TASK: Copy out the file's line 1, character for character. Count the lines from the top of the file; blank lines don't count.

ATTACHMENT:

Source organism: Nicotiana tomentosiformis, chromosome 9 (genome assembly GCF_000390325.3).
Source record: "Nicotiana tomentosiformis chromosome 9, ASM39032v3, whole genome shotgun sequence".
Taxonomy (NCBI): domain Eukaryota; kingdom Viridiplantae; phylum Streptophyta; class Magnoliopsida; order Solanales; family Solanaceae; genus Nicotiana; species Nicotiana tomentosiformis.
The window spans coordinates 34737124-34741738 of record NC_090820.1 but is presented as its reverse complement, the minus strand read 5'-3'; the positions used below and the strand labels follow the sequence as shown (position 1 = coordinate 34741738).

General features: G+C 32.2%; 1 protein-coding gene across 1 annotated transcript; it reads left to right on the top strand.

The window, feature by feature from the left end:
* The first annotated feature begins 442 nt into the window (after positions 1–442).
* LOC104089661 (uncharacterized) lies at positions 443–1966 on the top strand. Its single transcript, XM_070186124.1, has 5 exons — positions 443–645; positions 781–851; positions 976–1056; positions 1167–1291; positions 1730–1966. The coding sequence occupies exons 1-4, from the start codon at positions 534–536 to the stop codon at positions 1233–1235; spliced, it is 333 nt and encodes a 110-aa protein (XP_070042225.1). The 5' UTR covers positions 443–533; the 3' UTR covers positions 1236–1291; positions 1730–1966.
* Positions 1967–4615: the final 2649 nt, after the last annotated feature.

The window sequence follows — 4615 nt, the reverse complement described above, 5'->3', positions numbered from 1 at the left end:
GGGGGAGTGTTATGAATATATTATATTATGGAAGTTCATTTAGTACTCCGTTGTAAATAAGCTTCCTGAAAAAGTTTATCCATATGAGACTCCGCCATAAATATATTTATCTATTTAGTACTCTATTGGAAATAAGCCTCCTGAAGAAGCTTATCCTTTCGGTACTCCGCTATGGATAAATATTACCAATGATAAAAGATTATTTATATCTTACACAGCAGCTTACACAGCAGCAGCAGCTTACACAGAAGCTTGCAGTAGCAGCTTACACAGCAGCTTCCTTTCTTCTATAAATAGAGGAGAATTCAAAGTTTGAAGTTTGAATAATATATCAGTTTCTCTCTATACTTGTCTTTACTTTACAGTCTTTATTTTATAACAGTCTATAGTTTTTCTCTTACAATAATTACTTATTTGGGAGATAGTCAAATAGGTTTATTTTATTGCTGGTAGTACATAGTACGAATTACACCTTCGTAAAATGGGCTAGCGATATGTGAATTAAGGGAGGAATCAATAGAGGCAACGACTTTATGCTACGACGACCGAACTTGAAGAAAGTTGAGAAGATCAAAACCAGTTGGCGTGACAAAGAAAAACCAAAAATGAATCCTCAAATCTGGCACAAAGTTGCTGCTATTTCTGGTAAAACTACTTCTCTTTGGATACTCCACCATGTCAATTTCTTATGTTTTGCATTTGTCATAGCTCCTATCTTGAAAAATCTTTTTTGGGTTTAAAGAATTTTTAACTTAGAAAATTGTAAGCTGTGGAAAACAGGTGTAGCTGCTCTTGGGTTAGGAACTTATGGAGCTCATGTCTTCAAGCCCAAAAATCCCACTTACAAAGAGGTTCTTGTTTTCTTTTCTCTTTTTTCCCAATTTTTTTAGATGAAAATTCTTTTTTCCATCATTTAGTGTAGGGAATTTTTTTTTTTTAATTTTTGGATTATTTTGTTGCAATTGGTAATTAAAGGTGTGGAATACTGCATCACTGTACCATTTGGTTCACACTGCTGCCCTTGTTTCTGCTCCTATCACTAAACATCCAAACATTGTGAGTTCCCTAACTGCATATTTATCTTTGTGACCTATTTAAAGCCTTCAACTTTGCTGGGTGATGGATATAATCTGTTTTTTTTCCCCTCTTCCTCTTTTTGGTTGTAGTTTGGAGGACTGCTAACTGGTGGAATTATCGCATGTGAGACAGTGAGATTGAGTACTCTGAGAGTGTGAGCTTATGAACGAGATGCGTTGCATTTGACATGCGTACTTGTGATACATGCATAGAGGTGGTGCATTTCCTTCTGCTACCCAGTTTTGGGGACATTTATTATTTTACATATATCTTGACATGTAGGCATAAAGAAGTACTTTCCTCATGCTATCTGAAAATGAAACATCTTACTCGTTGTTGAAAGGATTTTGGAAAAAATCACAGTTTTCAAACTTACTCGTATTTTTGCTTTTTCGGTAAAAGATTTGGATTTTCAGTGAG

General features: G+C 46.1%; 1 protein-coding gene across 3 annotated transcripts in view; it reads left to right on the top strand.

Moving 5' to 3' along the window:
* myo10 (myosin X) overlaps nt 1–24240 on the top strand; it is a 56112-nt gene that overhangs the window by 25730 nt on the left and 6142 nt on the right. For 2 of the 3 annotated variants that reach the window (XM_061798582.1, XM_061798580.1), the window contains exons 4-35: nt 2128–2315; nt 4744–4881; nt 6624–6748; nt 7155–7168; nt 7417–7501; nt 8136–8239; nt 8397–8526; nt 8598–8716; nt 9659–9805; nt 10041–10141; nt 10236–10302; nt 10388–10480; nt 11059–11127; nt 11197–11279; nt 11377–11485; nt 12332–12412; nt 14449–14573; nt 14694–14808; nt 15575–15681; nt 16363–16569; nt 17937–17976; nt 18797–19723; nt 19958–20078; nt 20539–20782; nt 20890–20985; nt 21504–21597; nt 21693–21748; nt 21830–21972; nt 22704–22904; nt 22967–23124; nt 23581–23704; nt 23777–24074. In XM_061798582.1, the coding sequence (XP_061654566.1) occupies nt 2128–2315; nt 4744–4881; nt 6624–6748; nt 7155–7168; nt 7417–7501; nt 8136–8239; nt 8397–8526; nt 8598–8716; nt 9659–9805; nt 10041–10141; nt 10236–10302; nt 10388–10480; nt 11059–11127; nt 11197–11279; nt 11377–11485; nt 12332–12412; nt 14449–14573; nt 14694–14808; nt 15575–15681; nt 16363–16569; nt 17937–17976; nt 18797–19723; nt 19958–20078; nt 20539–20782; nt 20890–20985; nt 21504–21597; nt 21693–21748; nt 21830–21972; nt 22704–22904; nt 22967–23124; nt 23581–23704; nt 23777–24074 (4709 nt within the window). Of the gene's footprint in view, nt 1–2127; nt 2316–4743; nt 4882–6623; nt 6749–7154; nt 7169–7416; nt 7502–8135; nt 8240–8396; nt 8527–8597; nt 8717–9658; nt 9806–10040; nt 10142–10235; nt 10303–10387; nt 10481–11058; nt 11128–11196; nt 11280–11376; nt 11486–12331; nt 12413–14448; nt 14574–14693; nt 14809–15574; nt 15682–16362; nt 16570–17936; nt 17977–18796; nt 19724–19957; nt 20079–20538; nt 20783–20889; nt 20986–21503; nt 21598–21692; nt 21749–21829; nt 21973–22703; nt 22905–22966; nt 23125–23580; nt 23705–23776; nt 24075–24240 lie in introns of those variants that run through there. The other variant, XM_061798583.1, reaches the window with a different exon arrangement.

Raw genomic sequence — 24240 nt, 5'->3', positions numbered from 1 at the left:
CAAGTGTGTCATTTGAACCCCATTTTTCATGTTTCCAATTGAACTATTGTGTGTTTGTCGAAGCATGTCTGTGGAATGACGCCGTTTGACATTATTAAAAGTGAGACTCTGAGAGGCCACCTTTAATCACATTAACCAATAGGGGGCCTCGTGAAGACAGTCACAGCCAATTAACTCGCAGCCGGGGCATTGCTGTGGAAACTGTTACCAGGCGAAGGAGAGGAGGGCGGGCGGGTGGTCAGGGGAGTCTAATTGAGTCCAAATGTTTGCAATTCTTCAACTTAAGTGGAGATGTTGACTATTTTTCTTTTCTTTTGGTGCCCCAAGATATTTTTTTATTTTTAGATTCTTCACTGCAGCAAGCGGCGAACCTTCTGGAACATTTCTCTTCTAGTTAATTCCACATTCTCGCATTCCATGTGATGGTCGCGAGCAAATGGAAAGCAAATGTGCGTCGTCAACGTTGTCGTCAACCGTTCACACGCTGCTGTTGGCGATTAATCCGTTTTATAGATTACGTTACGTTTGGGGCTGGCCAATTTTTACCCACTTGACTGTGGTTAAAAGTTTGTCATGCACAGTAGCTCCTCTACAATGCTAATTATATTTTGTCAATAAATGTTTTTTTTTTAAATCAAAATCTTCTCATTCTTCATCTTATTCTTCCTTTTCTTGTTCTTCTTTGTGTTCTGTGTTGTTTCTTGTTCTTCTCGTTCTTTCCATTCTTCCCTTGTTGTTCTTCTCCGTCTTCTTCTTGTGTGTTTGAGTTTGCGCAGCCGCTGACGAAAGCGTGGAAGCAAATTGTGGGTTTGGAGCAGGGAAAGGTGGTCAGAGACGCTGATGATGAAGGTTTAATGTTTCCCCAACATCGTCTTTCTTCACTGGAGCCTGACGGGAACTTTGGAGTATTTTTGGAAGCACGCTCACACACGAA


Source organism: Nicotiana tomentosiformis, chromosome 9 (genome assembly GCF_000390325.3).